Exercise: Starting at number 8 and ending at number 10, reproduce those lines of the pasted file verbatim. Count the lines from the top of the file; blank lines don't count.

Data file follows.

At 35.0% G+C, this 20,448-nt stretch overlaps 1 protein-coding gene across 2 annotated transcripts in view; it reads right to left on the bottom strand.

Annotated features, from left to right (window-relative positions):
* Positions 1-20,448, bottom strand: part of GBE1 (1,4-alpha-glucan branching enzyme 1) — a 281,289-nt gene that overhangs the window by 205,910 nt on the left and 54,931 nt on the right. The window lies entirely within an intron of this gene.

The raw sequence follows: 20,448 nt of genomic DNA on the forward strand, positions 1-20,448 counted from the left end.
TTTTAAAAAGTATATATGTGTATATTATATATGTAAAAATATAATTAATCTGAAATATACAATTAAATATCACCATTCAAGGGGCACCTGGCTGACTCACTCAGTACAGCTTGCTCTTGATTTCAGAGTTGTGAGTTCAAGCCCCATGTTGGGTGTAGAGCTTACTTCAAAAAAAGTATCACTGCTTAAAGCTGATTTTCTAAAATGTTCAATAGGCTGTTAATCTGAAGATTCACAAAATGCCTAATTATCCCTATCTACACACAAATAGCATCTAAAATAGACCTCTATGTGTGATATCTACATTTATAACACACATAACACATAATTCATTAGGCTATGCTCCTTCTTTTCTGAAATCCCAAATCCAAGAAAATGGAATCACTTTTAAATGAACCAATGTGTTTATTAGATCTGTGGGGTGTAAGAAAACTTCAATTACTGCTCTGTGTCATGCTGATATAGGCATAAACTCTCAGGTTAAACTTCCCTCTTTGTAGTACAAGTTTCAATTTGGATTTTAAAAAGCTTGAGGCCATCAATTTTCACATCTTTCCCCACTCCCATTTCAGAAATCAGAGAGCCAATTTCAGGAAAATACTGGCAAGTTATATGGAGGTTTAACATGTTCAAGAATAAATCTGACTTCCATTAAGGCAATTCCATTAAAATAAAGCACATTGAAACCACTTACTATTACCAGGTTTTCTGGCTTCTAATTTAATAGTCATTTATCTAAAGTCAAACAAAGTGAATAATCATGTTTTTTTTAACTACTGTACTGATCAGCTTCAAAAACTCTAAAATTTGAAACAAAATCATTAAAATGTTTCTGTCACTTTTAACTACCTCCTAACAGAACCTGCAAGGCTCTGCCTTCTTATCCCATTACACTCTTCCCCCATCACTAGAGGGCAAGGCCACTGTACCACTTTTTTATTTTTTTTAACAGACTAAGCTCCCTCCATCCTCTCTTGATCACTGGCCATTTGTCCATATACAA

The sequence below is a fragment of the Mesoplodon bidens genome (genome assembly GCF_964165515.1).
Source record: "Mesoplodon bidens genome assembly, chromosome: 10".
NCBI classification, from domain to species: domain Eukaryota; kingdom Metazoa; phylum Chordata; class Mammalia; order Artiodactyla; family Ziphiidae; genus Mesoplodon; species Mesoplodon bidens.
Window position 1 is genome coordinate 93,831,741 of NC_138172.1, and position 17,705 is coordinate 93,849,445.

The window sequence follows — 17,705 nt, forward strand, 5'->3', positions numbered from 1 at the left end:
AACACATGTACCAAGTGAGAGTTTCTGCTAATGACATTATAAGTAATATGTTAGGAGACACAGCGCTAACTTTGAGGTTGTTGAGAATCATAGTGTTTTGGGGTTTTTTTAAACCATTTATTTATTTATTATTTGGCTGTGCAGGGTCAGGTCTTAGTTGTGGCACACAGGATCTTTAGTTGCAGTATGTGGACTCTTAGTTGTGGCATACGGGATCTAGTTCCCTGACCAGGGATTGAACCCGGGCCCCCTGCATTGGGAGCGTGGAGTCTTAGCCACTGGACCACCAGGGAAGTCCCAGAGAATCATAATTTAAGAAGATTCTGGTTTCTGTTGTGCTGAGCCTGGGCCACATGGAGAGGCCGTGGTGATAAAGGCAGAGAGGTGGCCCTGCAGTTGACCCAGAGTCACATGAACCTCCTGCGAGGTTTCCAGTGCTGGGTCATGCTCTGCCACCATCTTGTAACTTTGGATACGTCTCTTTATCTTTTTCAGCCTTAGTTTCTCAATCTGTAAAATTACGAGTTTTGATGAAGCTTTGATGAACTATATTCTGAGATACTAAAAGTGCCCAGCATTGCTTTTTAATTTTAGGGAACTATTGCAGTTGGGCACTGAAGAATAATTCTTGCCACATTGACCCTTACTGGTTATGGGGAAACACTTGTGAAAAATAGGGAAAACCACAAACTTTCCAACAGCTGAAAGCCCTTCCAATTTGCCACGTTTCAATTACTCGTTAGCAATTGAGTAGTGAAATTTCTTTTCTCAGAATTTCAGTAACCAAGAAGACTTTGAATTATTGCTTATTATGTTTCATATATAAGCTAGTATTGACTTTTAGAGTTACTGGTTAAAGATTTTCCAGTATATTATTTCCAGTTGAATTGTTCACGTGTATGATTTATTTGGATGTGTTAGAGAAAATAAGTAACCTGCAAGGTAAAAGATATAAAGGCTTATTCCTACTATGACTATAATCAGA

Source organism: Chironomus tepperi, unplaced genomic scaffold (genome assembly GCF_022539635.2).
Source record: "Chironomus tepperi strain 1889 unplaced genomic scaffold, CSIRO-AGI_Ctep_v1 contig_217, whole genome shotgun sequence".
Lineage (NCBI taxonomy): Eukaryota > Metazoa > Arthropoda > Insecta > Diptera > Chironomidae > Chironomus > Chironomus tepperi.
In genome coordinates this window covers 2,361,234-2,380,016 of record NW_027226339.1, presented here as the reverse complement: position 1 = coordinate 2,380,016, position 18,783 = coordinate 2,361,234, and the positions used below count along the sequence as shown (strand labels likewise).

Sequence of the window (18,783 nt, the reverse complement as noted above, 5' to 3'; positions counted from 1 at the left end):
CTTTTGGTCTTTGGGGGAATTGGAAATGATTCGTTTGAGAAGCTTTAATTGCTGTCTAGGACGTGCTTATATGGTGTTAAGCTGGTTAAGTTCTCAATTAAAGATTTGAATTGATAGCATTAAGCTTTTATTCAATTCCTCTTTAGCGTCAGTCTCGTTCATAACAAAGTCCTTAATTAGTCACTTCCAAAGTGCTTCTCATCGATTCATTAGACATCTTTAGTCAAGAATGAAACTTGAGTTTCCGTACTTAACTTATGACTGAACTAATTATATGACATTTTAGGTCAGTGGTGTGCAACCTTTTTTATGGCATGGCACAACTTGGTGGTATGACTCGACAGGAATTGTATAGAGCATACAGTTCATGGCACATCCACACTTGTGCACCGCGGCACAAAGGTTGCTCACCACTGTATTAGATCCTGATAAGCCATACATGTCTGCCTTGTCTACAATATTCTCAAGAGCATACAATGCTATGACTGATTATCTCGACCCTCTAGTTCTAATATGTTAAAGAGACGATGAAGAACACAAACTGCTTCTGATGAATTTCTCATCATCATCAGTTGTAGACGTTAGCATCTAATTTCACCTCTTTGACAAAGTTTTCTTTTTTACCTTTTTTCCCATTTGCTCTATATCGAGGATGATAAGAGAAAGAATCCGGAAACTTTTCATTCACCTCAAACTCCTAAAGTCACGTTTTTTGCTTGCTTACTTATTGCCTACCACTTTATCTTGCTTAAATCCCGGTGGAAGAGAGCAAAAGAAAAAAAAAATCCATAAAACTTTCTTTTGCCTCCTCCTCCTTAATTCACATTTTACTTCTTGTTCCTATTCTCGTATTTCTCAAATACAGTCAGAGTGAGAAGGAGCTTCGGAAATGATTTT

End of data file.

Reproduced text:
NCBI classification, from domain to species: domain Eukaryota; kingdom Metazoa; phylum Chordata; class Mammalia; order Artiodactyla; family Ziphiidae; genus Mesoplodon; species Mesoplodon bidens.
Window position 1 is genome coordinate 93,831,741 of NC_138172.1, and position 17,705 is coordinate 93,849,445.

The window sequence follows — 17,705 nt, forward strand, 5'->3', positions numbered from 1 at the left end: